Record high of 60 million displaced by conflict, half of them children in 2014: UN

Published 18.06.2015 11:55
Updated 18.06.2015 17:08
5-year-old Yusuf Abdul Karim brings vegetables to his family at the Nabi Younis refugee camp in Baghdad's southeast suburb of Nahrawan, Iraq (AP Photo)
5-year-old Yusuf Abdul Karim brings vegetables to his family at the Nabi Younis refugee camp in Baghdad's southeast suburb of Nahrawan, Iraq (AP Photo)

Global refugee numbers have hit record levels with nearly 60 million people forcibly displaced worldwide, the UNHRC said. Turkey has become the country taking in the most refugees in the world

Following conflicts and crises around the globe, worldwide displacement has reached the highest level ever recorded, revealing an alarming global humanitarian emergency situation, the U.N. High Commissioner for Refugees (UNHCR) warns in a report entitled "The World at War." "By end-2014, 59.5 million individuals were forcibly displaced worldwide as a result of persecution, conflict, generalized violence, or human rights violations.

This is 8.3 million persons more than the year before (51.2 million) and the highest annual increase in a single year," the report said. Among 59.5 million forcibly displaced people, 19.5 million are under refugee status, 38.2 million have been internally displaced and 1.8 million are reported as asylum seekers. Underscoring the biggest leap ever seen in a single year, "one in every 122 humans is now either a refugee, internally displaced, or seeking asylum. If this were the population of a country, it would be the world's 24th biggest," the UNHCR stressed. The report comes at a time when Europe is grappling with an unprecedented wave of new migrants crossing the Mediterranean.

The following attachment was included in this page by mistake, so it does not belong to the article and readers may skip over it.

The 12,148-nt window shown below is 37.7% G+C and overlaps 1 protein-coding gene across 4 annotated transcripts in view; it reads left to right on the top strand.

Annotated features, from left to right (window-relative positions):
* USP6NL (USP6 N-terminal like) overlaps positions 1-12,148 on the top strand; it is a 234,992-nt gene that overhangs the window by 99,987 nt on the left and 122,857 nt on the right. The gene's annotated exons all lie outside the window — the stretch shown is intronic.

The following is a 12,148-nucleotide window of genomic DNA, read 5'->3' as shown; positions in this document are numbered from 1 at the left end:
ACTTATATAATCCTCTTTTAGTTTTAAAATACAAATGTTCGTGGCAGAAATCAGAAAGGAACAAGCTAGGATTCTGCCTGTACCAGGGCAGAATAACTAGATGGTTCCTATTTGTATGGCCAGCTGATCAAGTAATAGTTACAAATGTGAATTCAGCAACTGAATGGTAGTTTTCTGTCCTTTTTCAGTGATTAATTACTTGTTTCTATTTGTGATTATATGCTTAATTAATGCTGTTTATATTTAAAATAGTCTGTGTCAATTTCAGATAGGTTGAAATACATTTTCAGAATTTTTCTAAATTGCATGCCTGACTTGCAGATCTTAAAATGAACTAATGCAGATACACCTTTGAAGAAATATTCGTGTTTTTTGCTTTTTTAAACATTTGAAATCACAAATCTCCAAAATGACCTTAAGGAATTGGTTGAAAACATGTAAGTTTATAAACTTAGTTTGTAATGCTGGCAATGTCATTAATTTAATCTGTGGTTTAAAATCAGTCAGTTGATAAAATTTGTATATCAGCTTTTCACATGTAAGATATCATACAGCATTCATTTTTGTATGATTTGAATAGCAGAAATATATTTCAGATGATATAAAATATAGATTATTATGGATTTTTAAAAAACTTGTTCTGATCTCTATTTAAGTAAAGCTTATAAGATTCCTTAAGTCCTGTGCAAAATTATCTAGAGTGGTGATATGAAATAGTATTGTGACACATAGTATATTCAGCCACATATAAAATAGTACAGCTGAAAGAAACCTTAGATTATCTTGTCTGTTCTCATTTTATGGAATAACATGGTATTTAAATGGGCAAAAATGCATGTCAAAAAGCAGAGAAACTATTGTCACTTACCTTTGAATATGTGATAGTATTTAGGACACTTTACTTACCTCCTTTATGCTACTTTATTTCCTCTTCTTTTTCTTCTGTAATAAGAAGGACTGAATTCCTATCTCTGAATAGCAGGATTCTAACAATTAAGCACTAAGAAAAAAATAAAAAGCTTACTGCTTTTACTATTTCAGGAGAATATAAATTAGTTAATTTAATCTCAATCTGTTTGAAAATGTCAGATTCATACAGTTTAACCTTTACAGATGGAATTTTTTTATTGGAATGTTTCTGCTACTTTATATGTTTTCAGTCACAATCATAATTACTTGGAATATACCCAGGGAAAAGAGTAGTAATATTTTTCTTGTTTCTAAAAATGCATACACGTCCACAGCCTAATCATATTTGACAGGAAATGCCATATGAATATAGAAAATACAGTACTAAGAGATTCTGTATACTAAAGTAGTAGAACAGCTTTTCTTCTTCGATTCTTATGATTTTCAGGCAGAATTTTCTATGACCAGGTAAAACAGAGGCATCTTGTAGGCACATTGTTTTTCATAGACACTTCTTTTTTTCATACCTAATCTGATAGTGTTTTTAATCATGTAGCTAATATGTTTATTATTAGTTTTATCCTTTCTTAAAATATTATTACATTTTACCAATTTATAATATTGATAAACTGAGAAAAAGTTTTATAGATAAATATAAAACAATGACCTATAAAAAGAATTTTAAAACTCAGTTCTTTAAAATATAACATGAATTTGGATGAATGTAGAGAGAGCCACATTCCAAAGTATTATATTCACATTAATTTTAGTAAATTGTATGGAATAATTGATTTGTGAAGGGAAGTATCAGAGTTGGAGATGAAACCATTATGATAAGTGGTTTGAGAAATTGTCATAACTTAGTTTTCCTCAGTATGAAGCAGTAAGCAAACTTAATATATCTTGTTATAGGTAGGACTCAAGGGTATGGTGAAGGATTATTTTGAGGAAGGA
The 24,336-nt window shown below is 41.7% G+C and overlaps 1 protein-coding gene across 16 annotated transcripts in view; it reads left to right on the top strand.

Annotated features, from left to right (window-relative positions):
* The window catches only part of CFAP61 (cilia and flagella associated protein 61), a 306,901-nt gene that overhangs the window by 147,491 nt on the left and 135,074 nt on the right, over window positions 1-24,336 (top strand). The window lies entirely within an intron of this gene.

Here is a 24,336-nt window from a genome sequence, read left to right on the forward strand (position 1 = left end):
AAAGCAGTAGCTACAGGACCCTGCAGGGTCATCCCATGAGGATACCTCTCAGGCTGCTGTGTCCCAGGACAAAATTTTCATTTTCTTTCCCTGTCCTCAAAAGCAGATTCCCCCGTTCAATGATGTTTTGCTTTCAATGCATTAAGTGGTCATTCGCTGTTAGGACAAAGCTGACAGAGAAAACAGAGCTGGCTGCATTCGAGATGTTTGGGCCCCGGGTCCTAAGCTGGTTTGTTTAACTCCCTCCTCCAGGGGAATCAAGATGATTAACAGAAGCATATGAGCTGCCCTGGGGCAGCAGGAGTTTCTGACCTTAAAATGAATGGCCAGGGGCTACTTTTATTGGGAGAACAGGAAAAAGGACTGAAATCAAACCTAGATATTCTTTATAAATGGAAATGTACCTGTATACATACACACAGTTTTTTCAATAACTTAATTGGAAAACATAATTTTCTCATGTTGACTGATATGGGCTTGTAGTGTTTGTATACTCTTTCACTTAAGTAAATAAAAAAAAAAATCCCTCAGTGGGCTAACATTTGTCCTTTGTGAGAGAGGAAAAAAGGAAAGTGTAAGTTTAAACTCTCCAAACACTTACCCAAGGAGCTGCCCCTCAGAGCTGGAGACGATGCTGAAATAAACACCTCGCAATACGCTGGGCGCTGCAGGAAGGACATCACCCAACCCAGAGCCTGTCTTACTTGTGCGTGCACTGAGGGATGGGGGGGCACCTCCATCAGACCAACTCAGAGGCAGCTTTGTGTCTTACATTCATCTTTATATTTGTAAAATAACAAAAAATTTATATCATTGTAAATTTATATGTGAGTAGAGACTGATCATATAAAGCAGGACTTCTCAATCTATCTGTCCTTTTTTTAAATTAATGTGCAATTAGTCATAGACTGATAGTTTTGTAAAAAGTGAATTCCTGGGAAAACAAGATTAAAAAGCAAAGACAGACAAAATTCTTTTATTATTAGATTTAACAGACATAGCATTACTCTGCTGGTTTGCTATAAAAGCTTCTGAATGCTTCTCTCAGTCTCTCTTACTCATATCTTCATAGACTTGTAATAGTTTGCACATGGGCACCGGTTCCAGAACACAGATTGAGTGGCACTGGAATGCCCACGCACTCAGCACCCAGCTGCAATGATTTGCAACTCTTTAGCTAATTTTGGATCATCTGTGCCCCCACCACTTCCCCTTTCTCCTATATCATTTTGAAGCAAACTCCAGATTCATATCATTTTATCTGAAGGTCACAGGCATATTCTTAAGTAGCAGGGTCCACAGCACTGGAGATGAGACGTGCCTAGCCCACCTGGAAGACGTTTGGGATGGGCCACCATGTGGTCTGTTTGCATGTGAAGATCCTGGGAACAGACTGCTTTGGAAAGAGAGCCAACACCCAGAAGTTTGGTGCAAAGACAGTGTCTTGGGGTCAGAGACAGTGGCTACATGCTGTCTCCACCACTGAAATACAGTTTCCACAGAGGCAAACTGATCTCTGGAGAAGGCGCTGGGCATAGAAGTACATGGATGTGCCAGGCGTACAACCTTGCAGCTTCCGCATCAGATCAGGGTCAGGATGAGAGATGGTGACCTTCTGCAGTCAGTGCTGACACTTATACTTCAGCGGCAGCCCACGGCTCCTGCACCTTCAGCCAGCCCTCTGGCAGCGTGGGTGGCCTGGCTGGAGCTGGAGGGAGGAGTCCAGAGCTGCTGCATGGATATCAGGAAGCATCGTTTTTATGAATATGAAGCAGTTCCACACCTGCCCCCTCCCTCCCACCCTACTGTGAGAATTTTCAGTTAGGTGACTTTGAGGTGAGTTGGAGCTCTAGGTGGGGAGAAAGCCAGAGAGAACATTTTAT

"We are witnessing a paradigm change, an unchecked slide into an era in which the scale of global forced displacement as well as the response required is now clearly dwarfing anything seen before," UNHCR Antonio Guterres. "It is terrifying that on the one hand there is more and more impunity for those starting conflicts, and on the other there is seeming utter inability of the international community to work together to stop wars and build and preserve peace," Guterres added.

The UNHCR report details the number of refugees and internally displaced people based on the crises that have erupted in each region, saying: "Few of these crises have been resolved and most still generate new displacement."

While Syria has become the world's single-largest driver of displacement, one of its neighboring countries, Turkey became the country taking in the most refugees worldwide, with 1.59 million refugees, for the first time. This is followed by Pakistan with 1.51 million and Lebanon with 1.15 million. In the fourth year of the Syria's civil war, nearly 3.9 million Syrian refugees were reported in 107 countries. As a response to the burden, sharing the calls of the aid organizations, the EU unveiled a relocation scheme for 20,000 refugees mainly from Syria to get them transferred directly from camps for displaced people in the Middle East and North Africa under a deal with the UNHRC. However, the proposal has not received enough backing from EU countries.

"With huge shortages of funding and wide gaps in the global regime for protecting victims of war, people in need of compassion, aid and refuge are being abandoned," Guterres warned. "For an age of unprecedented mass displacement, we need an unprecedented humanitarian response and a renewed global commitment to tolerance and protection for people fleeing conflict and persecution."

The Mediterranean crisis and the Rohingya Muslims' suffering in Southeast Asia are two highly visible consequences of conflicts. Europe is one of the most popular destinations for migrants, refugees and asylum seekers. In terms of migratory flows, Spain, Italy and Greece serve as the doorstep to Europe, as many of them attempt to reach countries in Western Europe. Mediterranean Sea crossings continue to climb at an unprecedented level, hitting more than 10,000 since January 2015, according to the figures released by the International Organization for Migration (IOM). More than 600,000 migrants asked for asylum in the European Union in 2014.

In Europe, due to long-standing violence in war-torn eastern Ukraine, a large number of Ukrainian citizens have sought refugee status to stay in Russia. At least 180,000 Ukrainians have fled the humanitarian crisis and have applied for refugee status in Russia due to increased suffering, according to figures released in September 2014.

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